Although my local libraries hadn't purchased this debut novel by Irene Latham, I decided to buy it after a glowing recommendation from Jame Richards, author of Three Rivers Rising. Leaving Gee's Bend has been getting some well-deserved pre-Newbery buzz, and was also picked for the Spring 2010 Indie Next List.
Latham was inspired to write this book by an exhibit she visited in New York on the quilts of Gee's Bend, a small rural community in Alabama. After the Civil War, the freed slaves, who worked as sharecroppers, founded an all-black community nearly isolated from the surrounding world. The town’s women developed a distinctive quilting style passed down through at least six generations; these quilts have been exhibited in a museum show which toured major museums around the country.
Here are some examples of some of their unique quilt designs:
Set in 1932, the novel Leaving Gee's Bend incorporates both the inspired quilting heritage of this small community and its isolated geography to tell the story of ten-year old Ludelphia, who may have only one eye that works but still has plenty of chores to do.
Her mama's about to have a baby any minute, and is sick with a terrible cough, but the one thing that can make Mama smile no matter what is stitching quilts. Ludelphia tells us:
Mama always says every quilt tells a story. Every piece of cloth, every stitch and every bit of cotton stuffed between the seams tells a secret about the one who made the quilt.
Ludelphia's beginning a quilt all about her own story, intended as a special gift for her Mama. She's always got a needle and bits of cloth in her pocket, and has been sewing since she was a "little bitty girl." Her Mama says she was "born to stitch," but their family's so poor she makes use of scraps from patched up clothes.
When Mama's baby comes too soon and Mama gets even sicker, Ludelphia decides she has to go fetch a "real doctor" all the way from Camden, even though there's no money to pay him. But to get there, she has to cross the river, and she's got no time to wait for the ferryman. Crossing by herself, she winds up way downstream, where Ludelphia discovers a new world, one with fancy houses for white people with real glass panes, motor cars, delicious food, and even genuine Coca-Cola. But there's danger too, with a crazy white lady who threatens to come to Gee's Bend and take everything they've got. But Ludelphia knows she can't give up, no matter what. She's got to help Mama, and also help her neighbors in Gee's Bend.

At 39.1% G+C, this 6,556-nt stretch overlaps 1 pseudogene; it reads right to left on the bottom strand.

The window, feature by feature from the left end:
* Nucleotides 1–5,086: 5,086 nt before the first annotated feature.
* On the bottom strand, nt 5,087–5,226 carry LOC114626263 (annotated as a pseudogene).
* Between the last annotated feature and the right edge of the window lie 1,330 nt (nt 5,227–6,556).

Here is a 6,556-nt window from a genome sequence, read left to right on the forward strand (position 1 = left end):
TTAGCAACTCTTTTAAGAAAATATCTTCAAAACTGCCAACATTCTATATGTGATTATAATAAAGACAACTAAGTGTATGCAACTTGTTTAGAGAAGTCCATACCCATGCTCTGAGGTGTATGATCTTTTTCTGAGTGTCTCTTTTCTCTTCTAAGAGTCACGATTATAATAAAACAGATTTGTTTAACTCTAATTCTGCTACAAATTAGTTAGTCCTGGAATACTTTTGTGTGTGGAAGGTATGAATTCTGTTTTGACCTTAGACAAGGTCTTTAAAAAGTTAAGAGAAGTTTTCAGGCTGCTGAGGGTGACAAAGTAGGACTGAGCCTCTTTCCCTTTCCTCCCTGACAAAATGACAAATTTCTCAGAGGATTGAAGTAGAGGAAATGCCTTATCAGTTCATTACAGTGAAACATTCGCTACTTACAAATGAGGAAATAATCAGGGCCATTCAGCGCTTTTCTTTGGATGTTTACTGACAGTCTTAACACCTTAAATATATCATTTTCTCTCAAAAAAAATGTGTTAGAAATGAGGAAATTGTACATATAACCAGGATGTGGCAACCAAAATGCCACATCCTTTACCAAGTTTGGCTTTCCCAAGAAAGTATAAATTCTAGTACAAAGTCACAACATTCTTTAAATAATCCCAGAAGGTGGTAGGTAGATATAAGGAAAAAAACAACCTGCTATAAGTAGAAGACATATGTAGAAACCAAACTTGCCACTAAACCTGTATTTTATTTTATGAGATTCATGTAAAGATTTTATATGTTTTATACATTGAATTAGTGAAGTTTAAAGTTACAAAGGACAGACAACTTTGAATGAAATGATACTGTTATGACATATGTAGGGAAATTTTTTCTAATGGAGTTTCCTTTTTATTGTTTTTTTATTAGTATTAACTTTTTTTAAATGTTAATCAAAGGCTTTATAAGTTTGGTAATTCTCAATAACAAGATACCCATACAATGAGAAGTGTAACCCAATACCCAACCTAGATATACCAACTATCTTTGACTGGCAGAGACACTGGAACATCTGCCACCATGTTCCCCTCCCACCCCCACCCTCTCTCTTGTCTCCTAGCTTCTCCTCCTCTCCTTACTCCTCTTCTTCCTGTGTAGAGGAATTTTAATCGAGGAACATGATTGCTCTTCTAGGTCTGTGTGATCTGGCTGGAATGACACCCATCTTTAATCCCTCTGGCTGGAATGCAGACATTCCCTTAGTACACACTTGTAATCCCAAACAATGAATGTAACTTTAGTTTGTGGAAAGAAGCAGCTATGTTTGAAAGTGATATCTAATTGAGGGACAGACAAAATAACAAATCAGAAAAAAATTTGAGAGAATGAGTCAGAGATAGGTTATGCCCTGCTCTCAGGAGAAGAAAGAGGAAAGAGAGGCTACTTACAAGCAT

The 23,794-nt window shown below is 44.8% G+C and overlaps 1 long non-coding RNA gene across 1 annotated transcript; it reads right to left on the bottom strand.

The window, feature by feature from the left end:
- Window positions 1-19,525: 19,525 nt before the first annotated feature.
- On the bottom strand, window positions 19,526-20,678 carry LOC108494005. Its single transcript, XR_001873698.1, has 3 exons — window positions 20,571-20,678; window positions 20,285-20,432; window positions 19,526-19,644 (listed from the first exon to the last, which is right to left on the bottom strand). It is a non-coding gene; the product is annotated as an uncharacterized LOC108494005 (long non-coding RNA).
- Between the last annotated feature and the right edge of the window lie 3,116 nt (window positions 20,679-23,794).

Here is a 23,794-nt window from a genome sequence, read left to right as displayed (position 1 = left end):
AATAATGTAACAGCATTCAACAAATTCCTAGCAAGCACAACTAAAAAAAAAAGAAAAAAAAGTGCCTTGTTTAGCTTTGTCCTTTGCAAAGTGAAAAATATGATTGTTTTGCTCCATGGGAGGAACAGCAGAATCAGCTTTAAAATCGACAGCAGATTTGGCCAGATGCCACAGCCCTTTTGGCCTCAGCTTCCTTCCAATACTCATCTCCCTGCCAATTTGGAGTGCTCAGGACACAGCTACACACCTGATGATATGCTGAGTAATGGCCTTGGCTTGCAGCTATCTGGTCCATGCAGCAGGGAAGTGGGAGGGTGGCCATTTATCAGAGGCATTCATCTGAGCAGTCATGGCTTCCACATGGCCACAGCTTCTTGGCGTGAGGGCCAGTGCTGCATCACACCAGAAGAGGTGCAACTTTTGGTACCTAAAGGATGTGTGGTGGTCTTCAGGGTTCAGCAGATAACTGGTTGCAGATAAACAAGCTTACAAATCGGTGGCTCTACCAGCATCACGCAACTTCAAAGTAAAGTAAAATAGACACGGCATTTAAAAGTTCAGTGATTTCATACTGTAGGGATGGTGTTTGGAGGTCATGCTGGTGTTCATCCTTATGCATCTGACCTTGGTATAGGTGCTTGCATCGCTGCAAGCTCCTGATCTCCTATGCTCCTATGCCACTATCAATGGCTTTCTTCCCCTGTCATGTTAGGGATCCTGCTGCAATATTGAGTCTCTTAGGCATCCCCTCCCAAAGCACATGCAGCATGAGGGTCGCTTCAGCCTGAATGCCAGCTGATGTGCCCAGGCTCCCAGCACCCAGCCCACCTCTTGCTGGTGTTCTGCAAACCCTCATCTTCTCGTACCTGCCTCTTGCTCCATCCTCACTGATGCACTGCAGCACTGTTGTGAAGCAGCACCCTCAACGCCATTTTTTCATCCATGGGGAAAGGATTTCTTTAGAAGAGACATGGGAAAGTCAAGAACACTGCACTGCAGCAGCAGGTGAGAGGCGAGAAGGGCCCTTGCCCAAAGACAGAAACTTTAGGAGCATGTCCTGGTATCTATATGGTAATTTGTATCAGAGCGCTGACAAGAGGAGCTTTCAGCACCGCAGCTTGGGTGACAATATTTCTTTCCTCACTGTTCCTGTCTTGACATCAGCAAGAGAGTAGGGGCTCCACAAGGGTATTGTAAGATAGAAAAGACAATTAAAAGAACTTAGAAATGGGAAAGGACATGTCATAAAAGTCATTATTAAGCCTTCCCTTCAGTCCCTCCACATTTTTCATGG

Quilting throughout this book is a metaphor--as she pieces a quilt, Ludelphia has to figure out where to put the pieces of cloth, but also the pieces of her life. And some stories just can't go in a quilt, Ludelphia tells us--you have to keep them in your heart.
While this story is fictional, the author incorporates some real incidents in the history of Gee's Bend into her narrative, which she discusses in an Author's Note. This is a heartwarming novel with a strong female protagonist who takes charge of her own destiny, no matter how frightening.
Latham is definitely a new talent to keep your eye on; her next middle grade novel, Don't Feed the Animals, is about the son of a zoo director mom and elephant keeper dad who struggles to escape the confines of zoo life. I'm looking forward to reading that one!
Also, take a moment to check out Latham's terrific blog; I especially liked her recent post Embracing My Inner Barbie, inspired by Toy Story 3 (I am a closet Barbie collector--quite literally, since they are all in my closet these days!).
Those interested in learning more about Gee's Bend might also enjoy reading a recent picture book on the topic by Patricia McKissack and Cozbi Cabrera, Stitchin' and Pullin': A Gee's Bend Quilt (Random House, 2008).
Leaving Gee's Bend is the third excellent book published this year that's set during the Great Depression and features a memorable girl heroine; perhaps it is our own economic crisis that is inspiring writers for young people to reach back to the 1930's, another difficult era in our history. The other two are Kimberly Newton Fusco's The Wonder of Charlie Anne and Jennifer Holm's Turtle in Paradise.